Acceptance sampling is used to assess the quality based on a sample size, acceptance number, and desired quality level. C=0 sampling plans are based on the premise of accepting the lot if zero defects are found during the inspection, and rejecting the lot if one or more defects are found. Another way to define C=0 is the acceptance number (a) is zero (0); in other words, we accept the lot if zero (0) defects are detected.  C=0 sampling plans provide more protection to the consumer, which is especially important when health and human welfare are involved. Using the C=0 sampling plan is the easiest method to determine a statistically valid sample size to support process validation activities because all that is needed is the lot size (N) and a risk-based AQL.

Table 5 is a partial C=0 sampling plan that could be used for sampling when the testing is destructive or expensive. High AQLs with reduced sampling should be used as the exception and not the rule!

 

Table 5: C =0 Sampling Plan (Partial)

 

It should be noted that by strategically selecting lot sizes, significant cost savings can be realized, due to decreased inspection, measuring, and testing costs. Also, one should realize that the smaller the AQL, the more inspection, measuring, and testing must be performed. Conversely, the larger the AQL, the less inspection, measuring, and testing is required.

Conclusion

This article has provided some possible techniques to utilize for destructive or expensive testing is required for process validation activities. I want to reinforce that different inspection levels should be utilized based upon an organization’s risk acceptance determination threshold, industry practice, guidance documents, and regulatory requirements.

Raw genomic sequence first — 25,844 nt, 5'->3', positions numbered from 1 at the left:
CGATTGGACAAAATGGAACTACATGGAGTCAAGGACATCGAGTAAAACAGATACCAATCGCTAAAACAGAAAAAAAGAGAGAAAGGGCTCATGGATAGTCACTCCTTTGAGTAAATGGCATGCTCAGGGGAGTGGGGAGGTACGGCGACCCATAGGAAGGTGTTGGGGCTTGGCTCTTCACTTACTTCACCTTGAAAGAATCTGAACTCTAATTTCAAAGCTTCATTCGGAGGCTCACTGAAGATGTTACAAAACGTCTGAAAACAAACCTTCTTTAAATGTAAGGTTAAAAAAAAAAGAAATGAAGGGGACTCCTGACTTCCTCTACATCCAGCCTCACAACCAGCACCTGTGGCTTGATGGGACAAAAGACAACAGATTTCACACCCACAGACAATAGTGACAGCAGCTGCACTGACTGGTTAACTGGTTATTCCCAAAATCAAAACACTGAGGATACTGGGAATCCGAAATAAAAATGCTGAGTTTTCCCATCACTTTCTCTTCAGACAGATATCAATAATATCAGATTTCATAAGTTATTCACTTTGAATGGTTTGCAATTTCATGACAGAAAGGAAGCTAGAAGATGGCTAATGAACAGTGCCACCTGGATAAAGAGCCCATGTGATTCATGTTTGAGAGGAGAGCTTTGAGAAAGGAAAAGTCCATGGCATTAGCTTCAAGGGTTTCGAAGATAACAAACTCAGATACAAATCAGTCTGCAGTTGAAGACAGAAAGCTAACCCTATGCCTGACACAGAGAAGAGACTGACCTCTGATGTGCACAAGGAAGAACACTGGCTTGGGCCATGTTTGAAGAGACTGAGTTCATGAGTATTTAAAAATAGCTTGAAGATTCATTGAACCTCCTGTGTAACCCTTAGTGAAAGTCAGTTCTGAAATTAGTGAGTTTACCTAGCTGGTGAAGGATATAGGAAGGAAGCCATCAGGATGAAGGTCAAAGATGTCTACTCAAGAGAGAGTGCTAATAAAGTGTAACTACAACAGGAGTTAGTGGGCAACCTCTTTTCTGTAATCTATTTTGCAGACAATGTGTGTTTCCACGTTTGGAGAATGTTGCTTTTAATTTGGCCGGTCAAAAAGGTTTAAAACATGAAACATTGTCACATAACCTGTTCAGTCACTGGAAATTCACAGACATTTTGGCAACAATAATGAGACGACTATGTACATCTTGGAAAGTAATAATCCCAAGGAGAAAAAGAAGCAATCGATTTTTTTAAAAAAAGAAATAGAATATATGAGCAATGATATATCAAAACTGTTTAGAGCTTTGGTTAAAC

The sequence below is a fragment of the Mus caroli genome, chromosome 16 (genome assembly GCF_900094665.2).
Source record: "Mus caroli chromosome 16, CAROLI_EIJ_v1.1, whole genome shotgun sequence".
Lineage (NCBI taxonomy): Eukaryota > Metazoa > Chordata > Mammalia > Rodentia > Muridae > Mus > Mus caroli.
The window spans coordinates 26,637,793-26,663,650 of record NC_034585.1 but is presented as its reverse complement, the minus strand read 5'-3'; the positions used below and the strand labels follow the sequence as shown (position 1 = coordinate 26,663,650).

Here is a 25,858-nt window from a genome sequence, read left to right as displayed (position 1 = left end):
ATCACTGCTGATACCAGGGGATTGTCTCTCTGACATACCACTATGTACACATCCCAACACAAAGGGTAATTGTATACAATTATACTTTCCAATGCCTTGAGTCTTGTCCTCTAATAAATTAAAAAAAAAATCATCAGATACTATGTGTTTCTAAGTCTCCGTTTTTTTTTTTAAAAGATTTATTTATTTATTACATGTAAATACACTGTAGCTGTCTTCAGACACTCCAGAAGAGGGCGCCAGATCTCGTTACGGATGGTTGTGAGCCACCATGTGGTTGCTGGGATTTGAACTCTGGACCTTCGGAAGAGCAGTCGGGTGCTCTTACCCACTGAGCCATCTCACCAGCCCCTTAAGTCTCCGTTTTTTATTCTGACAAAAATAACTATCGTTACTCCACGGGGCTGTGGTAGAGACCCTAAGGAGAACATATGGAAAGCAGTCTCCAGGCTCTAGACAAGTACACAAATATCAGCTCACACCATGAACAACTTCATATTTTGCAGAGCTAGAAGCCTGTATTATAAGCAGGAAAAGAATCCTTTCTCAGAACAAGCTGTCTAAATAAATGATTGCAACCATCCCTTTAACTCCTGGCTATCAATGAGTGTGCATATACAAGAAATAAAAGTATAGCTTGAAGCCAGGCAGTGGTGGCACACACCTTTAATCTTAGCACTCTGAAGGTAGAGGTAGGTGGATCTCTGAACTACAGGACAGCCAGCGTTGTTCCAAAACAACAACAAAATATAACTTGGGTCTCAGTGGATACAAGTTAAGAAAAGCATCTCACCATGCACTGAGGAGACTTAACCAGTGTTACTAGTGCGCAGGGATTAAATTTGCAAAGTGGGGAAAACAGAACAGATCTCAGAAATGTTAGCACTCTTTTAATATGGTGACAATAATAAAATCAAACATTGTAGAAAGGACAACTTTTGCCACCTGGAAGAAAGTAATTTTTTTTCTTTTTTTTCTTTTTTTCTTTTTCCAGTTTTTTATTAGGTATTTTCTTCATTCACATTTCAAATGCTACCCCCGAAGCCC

This article series has introduced several different methods for establishing sample sizes for process validation. The articles in the series include:

About the Author

Mark Allen Durivage is the Managing Principal Consultant at Quality Systems Compliance LLC and an author of several quality-related books. He earned a B.A.S in Computer Aided Machining from Siena Heights University and a M.S. in Quality Management from Eastern Michigan University. Durivage is an ASQ Fellow and holds several ASQ certifications including; CQM/OE, CRE, CQE, CQA, CHA, CBA, CPGP, and CSSBB. He also is a Certified Tissue Bank Specialist (CTBS) and holds a Global Regulatory Affairs Certification (RAC). Durivage resides in Lambertville, Michigan. Please feel free to email him at mark.durivage@qscompliance.com with any questions or comments, or connect with him on LinkedIn.

References:

  1. American Society for Testing and Materials. ASTM F302-78. Field Sampling of Aerospace Fluids in Containers. Philadelphia, Pennsylvania.
  2. Durivage, M.A., 2014, Practical Engineering, Process, and Reliability Statistics, Milwaukee, ASQ Quality Press
  3. Durivage, M.A. and Mehta B., 2016, Practical Process Validation, Milwaukee, ASQ Quality Press
  4. Durivage, M.A., 2016, Risk-Based Approaches To Establishing Sample Sizes For Process Validation, Life Science Connect
  5. Guideline for Sampling in the Commercial-Grade Item Acceptance Process, EPRI, Palo Alto, CA: 1999. Report TR-017218-R1.
  6. Squeglia, Nicholas K. 2008, Zero Acceptance Number Sampling Plans. 5th ed. Milwaukee: ASQ Quality Press.